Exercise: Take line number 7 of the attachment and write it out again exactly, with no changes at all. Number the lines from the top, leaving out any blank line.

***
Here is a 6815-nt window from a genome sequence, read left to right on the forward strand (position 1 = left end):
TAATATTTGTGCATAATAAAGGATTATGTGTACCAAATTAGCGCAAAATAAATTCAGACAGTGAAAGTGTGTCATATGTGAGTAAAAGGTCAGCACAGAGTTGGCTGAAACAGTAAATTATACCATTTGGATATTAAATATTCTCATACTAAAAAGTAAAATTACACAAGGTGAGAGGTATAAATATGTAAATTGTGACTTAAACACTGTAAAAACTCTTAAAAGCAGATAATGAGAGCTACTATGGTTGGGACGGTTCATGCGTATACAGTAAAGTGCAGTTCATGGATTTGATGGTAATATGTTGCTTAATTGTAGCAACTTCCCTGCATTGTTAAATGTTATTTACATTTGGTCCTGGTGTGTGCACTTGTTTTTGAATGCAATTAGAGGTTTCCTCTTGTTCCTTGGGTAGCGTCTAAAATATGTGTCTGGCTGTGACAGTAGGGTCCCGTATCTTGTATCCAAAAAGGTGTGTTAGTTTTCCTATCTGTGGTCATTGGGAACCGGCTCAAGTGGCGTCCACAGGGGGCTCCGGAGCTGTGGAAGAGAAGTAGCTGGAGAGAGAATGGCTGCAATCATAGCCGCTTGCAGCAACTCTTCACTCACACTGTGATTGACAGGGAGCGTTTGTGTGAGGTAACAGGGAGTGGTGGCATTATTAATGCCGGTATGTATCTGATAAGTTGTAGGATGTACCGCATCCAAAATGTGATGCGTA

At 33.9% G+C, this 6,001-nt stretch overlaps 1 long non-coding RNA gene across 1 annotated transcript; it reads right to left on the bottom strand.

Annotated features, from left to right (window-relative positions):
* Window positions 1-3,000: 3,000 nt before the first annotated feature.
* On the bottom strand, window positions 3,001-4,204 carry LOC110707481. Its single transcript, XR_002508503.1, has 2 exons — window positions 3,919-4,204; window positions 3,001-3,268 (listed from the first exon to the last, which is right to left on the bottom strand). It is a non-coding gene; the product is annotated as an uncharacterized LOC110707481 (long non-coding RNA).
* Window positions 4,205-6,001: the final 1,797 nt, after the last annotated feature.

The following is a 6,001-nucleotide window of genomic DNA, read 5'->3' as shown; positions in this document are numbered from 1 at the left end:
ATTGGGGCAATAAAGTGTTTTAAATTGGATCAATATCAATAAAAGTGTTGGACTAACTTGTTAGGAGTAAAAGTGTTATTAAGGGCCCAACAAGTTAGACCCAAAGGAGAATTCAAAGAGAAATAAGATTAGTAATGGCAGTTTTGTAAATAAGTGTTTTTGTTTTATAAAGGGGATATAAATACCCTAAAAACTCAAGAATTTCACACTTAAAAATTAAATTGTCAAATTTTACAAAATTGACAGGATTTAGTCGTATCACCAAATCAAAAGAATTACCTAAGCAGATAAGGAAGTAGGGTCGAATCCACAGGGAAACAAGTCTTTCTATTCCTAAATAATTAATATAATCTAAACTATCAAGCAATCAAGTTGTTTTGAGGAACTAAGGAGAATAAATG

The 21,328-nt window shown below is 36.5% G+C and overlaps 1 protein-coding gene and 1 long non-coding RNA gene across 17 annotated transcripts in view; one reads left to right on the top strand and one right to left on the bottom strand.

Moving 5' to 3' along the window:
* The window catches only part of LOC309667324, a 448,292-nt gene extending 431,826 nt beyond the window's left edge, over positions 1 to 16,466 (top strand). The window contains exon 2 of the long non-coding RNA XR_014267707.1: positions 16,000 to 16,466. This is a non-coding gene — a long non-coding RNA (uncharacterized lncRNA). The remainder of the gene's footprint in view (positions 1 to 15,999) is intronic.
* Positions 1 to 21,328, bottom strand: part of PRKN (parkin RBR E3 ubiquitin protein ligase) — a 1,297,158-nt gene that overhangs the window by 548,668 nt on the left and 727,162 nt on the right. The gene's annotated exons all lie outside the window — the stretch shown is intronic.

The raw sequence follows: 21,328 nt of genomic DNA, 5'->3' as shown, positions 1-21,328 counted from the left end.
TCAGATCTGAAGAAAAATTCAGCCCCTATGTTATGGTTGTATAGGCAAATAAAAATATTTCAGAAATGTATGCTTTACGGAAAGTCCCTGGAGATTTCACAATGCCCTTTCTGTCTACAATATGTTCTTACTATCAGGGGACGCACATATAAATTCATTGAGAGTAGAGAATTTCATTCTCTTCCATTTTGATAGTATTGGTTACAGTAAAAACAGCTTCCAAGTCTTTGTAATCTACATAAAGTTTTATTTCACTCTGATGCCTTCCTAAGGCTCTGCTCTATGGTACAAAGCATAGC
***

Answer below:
* Window positions 4,205-6,001: the final 1,797 nt, after the last annotated feature.